This weekend I had the opportunity to watch the movie, The Whistleblower.  Wow.  It's not one of those movies you walk away saying, "that was really good."  Rather, it's one of those movies you walk away saying, "wow, I can't believe this is happening.  I must do something about it."  The movie, The Whistleblower, is about a human trafficking ring in Bosnia that is being funded, protected, and engaged by U.S. personnel as well as members of the U.N. international police.  Throughout the movie, the main female police officer discovers that the U.N. is aware of the human trafficking ring, and are covering it up to prevent further war in Bosnia.  It's shocking to see these women, as slaves, and yet the ones who are supposed to be rescuing them are contributing to their nightmare.  It's so hard for me to believe that this is based on a true story...but it is.  It's one of those movies that forces you to ask the question, "now that I know about it, what am I going to do about it?"  I will be a whistleblower.  I will continue to blow my whistle, to raise awareness to the injustices of human trafficking that are taking place.  I cannot sit back and let it happen to my sisters all over the world.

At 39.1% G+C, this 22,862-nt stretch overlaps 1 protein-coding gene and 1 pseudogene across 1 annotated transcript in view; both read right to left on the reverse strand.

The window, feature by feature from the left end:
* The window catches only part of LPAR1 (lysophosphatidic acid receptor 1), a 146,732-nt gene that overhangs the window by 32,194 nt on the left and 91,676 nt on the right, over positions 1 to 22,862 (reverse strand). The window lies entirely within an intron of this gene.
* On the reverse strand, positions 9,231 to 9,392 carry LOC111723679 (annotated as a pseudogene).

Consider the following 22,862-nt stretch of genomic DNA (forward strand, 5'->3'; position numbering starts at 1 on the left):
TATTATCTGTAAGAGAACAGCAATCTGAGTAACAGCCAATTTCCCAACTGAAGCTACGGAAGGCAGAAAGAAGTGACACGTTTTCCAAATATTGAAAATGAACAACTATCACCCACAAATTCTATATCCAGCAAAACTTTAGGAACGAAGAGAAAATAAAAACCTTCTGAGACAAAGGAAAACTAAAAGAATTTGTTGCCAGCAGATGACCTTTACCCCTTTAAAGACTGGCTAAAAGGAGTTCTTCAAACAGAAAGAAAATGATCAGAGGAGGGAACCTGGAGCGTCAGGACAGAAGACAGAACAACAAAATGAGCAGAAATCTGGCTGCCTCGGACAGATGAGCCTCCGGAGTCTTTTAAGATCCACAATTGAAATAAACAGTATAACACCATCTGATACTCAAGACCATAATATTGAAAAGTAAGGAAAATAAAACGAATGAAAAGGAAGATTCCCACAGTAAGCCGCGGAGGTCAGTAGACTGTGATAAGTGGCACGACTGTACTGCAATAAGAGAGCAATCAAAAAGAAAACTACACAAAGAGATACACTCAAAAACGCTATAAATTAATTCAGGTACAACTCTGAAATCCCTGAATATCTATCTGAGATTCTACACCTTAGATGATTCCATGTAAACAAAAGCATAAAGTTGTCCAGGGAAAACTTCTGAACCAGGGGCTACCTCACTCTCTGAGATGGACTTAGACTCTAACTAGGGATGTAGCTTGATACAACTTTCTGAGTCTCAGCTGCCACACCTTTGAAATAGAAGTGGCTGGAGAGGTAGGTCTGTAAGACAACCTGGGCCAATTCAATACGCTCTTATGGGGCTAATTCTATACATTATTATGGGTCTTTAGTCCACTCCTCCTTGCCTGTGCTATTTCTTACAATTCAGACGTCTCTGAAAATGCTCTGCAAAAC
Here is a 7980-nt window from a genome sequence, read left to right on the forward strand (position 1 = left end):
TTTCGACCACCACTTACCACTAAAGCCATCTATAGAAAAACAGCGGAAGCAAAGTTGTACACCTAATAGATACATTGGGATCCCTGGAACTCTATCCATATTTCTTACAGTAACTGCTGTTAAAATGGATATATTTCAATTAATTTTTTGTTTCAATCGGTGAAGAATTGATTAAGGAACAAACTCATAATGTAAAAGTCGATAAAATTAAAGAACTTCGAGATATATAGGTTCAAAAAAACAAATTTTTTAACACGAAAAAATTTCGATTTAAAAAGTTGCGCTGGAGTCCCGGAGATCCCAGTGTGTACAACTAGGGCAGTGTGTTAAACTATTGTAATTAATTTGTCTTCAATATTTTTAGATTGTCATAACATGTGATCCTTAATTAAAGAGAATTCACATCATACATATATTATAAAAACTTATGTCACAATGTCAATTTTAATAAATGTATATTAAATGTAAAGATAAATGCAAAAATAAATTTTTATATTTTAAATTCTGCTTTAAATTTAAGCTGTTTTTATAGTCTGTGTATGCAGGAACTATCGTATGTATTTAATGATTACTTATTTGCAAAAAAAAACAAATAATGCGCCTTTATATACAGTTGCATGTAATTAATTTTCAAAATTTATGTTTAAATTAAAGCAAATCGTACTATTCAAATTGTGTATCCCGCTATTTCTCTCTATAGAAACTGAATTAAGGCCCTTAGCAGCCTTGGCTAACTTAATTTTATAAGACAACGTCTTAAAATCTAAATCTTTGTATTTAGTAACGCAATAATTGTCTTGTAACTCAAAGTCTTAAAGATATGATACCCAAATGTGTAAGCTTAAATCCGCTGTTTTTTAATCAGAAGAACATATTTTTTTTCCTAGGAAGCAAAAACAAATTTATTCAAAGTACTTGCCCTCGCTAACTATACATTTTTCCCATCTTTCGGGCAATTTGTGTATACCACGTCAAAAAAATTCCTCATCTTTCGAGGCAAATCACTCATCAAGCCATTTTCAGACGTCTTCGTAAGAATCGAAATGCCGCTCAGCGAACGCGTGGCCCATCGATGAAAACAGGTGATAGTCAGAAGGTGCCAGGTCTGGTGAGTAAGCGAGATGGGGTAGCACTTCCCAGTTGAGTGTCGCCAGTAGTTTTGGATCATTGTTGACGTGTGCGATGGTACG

And so it further encourages my pursuit of RunFreeMN.  This summer, I am taking 10 days, and I will be running 200 miles, across the state of Minnesota, to raise awareness and funds to help the fight against global human trafficking.  I will continue to push the issue.  I want people to know.  I want people to feel uncomfortable. I want people to know that people are hurting, while this industry is thriving.  I want to run, because they can't.  I want to run so they can be free.  I want to run because I know my trip can engage others in the story of hope.